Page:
Ex-Journal editor launches North East site with six-figure sum


A former long-serving editor of The Journal in Newcastle has launched a subscriber-based website covering the North East of England that will update once a week.

Brian Aitken, who led the daily between 2003 and 2014, told Press Gazette The QT is “in effect, a quality regional Sunday newspaper that’s not on paper and it’s not on a Sunday”.

He compared it in part to the original “slow journalism” of Tortoise and said while it has a different model of output to the Manchester Mill and its associated newsletter-led titles, they are “spiritually in the same place”.

The QT website will update each Wednesday at 12pm. It has a team of five – four of whom including Aitken are ex-Journal colleagues – as well as a pool of columnists, contributors and commentators that already stands at 30 strong.

The website will not feature breaking news, instead focusing on politically neutral “issue-led campaigning news, features and commentary”. Its first edition led on an exclusive interview with Northumbria’s chief constable written by a former BBC Inside Out presenter, Chris Jackson.

Aitken, who is founder and editor of the site, said: “We won’t be chasing ambulances. We won’t be doing all that blue-light news coverage. We’re not doing breaking news alerts et cetera. I suppose we’re a bit like Tortoise Media in that respect… come to us and you’ll get a certain style of read.”

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It will be funded by subscribers and sponsorship, with no adverts on the site.

Subscriptions cost £7.99 per month or £79.99 per year, and Aitken said on Friday afternoon the number of subscribers was already in the “high hundreds” even though the website had only launched two days previously and was free-to-read for its first week. Normally, a limited number of articles as well as events listings will be available for free.

The QT's lead story in its first week
The QT’s lead story in its first week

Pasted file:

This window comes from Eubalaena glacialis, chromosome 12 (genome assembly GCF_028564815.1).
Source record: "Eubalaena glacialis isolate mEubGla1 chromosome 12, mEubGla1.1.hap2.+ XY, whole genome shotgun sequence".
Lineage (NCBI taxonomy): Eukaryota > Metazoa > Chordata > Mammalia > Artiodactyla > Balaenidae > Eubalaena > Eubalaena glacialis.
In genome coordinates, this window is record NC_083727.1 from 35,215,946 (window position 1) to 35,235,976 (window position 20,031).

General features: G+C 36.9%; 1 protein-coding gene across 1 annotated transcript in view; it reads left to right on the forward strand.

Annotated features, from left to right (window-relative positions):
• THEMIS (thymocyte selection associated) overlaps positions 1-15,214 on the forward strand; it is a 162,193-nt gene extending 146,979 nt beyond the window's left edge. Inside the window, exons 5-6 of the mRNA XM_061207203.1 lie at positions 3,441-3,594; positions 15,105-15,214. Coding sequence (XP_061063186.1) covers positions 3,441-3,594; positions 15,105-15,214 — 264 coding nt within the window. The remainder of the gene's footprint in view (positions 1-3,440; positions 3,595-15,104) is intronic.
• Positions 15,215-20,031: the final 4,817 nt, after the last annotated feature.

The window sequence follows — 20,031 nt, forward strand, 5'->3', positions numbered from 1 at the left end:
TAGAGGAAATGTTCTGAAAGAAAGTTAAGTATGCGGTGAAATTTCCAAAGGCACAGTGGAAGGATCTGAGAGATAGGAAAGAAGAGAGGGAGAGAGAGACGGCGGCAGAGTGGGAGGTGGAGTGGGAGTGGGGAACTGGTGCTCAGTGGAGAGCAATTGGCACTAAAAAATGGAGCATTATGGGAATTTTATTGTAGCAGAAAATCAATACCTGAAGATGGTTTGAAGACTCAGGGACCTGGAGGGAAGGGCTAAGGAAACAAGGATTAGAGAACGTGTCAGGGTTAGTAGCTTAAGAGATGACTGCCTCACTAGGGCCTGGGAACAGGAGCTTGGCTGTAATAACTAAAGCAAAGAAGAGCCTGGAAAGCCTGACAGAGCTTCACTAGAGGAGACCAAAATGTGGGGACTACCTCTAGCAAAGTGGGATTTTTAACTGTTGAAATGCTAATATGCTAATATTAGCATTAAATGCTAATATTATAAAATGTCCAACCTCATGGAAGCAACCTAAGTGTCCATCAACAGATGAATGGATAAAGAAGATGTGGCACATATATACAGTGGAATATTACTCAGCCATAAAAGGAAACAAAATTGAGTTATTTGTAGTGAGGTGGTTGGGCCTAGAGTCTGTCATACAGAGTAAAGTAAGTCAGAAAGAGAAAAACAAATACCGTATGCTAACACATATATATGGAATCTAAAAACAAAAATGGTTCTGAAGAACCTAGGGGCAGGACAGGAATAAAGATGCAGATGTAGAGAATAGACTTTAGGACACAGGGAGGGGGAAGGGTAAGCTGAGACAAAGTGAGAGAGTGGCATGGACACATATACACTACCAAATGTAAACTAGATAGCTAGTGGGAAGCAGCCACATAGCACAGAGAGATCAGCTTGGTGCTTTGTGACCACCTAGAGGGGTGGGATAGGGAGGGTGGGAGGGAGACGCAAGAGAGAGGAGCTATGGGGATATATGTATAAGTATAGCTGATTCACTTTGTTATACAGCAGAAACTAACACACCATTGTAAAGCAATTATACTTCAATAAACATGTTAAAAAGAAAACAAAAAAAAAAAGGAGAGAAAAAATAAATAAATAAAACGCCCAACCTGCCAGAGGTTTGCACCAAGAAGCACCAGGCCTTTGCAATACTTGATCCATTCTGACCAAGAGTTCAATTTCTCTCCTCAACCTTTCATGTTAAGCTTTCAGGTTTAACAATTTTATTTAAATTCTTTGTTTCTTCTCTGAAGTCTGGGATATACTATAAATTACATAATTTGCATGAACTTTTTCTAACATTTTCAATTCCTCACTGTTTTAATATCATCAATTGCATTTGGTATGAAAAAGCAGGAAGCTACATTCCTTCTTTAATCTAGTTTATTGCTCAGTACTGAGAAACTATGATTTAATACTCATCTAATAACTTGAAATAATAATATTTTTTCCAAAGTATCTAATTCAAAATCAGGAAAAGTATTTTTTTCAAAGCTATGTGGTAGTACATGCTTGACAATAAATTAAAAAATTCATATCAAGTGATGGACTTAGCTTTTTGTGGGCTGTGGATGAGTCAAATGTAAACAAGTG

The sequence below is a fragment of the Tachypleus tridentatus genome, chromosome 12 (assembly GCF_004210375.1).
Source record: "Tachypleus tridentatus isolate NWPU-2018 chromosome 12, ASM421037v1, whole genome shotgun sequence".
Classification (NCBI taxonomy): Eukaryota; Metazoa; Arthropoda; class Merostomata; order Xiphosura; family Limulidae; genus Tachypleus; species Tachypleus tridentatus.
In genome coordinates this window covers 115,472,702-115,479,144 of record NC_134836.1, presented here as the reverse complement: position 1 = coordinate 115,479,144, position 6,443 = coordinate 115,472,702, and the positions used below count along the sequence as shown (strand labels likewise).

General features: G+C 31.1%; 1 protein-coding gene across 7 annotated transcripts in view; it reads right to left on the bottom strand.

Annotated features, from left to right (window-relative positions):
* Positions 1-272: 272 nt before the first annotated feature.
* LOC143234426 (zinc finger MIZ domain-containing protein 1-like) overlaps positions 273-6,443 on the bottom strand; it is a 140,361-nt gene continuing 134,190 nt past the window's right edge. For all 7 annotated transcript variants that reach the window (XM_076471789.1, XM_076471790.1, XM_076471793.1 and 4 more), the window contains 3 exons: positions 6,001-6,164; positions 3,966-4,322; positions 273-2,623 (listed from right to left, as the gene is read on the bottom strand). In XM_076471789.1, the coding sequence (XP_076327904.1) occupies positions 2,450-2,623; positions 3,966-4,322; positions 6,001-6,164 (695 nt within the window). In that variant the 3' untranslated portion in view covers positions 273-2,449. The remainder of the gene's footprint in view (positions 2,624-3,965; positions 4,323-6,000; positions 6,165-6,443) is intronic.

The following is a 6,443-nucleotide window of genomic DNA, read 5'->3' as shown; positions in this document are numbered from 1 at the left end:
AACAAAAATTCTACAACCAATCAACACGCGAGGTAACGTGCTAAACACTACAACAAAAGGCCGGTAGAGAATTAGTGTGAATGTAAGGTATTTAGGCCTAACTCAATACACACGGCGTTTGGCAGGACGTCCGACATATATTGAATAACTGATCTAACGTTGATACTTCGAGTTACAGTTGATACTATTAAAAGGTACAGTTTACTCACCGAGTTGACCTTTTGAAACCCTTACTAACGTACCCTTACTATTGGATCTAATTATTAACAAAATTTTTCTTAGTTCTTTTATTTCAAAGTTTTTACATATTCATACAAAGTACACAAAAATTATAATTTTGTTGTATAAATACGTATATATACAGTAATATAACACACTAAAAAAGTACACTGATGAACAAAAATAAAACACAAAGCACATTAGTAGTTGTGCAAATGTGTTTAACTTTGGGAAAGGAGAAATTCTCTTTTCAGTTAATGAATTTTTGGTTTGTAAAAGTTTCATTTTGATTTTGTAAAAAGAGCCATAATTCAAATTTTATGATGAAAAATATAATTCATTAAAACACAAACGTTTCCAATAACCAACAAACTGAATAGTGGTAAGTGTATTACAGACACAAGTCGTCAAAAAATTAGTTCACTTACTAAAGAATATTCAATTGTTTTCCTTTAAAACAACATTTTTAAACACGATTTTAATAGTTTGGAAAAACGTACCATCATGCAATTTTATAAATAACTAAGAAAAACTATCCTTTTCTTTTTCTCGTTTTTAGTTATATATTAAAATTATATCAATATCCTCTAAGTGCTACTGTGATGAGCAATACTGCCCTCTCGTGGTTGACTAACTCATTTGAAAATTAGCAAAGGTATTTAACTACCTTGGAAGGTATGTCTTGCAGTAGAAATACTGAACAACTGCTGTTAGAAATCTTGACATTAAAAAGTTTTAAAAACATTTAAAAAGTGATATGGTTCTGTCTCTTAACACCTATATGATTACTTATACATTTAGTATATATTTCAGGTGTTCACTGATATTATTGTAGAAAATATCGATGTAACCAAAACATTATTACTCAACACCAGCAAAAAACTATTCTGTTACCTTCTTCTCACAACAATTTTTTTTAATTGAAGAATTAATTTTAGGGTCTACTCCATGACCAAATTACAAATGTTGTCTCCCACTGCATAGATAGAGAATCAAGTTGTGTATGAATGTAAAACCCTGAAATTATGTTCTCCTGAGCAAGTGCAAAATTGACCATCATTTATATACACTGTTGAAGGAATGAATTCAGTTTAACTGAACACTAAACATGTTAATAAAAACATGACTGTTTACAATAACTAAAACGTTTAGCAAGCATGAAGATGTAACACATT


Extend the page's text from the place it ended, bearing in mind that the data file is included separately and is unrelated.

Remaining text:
Asked how he decided on the model, Aitken said: “In a nutshell, whenever journalists get together they always talk about the good old days, I can only think that my subconscious must have been working away on a solution to a problem that I didn’t know what I was trying to solve. And that was this whole thing about well, if regional newspapers are dying a slow death, and the circulation declines would say that that is the case, then what can be done? Because so many people are unhappy with their online offerings.

“I’m not here to say that mainstream media companies are getting it wrong. I understand the business rationale behind what they’re doing. I just came to the view that it was worthwhile trying an alternative.

“They’re doing news on the web 24/7 for free, let’s not do that – let’s have an appointment to view once a week, and it won’t be free. They have newspapers as well. Well, let’s not have a printed product to accompany the website. It was about just doing things in a contrary way and thinking would that work?”

Aitken has been backed by Newcastle-based entrepreneur Fiona Cruickshank, who is chair of the board, and six other angel investors who Aitken said are “all local, they all care about the region and they all think that something like The QT’s needed and they want to support it to make it happen”.

The six-figure investment enabled Aitken to develop the platform, build the core team of features editor Sam Wonfor, associate editor Simon Rushworth, senior writer David Whetstone and staff writer Sara Jane March, and fold in Cultured.NE, a regional arts and entertainment site founded by Wonfor which will remain the branding for The QT’s what’s on section.